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The Information Commissioner’s Office (ICO) has today published a list of organisations that are being monitored because it appears they are not meeting the requirement to respond to freedom of information requests on time.


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21 -23 June, 2010

Several Pandora’s boxes were opened up to members of the CIoJ who went on an information visit to Brussels in mid-June. Members went on a three-day visit to NATO, SHAPE and some of the European Union institutions. They had useful meetings with senior officials and informed specialists at each institution visited.

The visit concentrated on the defence of Europe and on how the different institutions co-operate to ensure Europe’s security.

Organised by CIoJ Brussels representative John Szemerey, the visit was made possible by specially low prices offered by Eurostar and by the Adagio aparthotel in central Brussels, and by the generosity of the European Parliament and NATO which gave grants to members of the visiting group to help them with costs.

At or after the visit most of the institutions to which the group went offered to put CIoJ members on their mailing lists relating to different policy areas so they could follow developments in the EU and at NATO and SHAPE in fields that interested them and on which they normally write or report.

The CIoJ visit included a whole day at NATO, meeting senior officials and also having a discussion session with a panel of three top members of the UK mission to NATO. This was followed by a half day visit to SHAPE at Mons, in South Belgium. SHAPE is the military organisation that in fact executes most NATO decisions.

In the EU institutions the visiting group had meetings with spokesmen for the new President of the European Council, Herman van Rompuy, and of the new EU Foreign Minister, Catherine Ashton, officially known as the EU’s High Representative for Foreign Affairs and Security Policy.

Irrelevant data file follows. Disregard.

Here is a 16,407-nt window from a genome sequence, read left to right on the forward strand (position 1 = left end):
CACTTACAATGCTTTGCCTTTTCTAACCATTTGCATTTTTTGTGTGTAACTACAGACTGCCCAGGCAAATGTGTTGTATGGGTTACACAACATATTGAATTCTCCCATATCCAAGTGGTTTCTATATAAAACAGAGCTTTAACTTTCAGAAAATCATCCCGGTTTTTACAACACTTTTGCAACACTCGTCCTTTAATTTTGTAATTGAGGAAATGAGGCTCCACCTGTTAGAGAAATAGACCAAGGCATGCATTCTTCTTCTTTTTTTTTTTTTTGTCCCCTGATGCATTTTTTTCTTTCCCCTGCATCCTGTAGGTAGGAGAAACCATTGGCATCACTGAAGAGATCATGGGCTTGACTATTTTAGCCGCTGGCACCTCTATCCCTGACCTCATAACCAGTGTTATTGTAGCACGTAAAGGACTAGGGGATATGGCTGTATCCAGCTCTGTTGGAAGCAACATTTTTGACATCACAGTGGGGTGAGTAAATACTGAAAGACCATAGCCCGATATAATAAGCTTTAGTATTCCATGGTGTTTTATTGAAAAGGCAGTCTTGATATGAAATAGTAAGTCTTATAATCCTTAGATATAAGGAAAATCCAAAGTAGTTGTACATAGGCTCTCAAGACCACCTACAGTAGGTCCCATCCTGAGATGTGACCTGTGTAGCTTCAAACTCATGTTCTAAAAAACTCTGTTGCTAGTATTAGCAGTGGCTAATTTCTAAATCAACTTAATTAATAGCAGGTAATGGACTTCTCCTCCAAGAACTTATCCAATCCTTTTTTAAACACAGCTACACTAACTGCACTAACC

The visit finished with half a day at the European Parliament thanks to Sarah Ludford MEP, who officially sponsored the CIoJ’s visit and to our affiliate member, Mary Honeyball, MEP, who helped arrange a session with representatives of five of the EP’s political groups.

“Three days in Brussels is too short to see and hear everything,” says the outgoing chairman of the CIoJ’s international division, John Szemerey, “but it showed us some key changes in the EU, following the Lisbon Treaty. And we saw how NATO and SHAPE have altered their policies and activities following the end of the Cold War to continue protecting Europe from external attacks, either by force or via the Internet.”

CIoJ welcomes Select Committee findings

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CIoJ welcomes Select Committee findings

The first job for the ‘Commons Culture, Media and Sports Select Committee after the election should be to push the Department for Communities and Local Government into action over council-run newspapers.

“Having highlighted the breaches on government guidelines for these propaganda sheets, the MPs who will form the new Select Committee should make it their urgent business to see that the controversy is ended once and for all time,” the Chartered Institute of Journalists said today.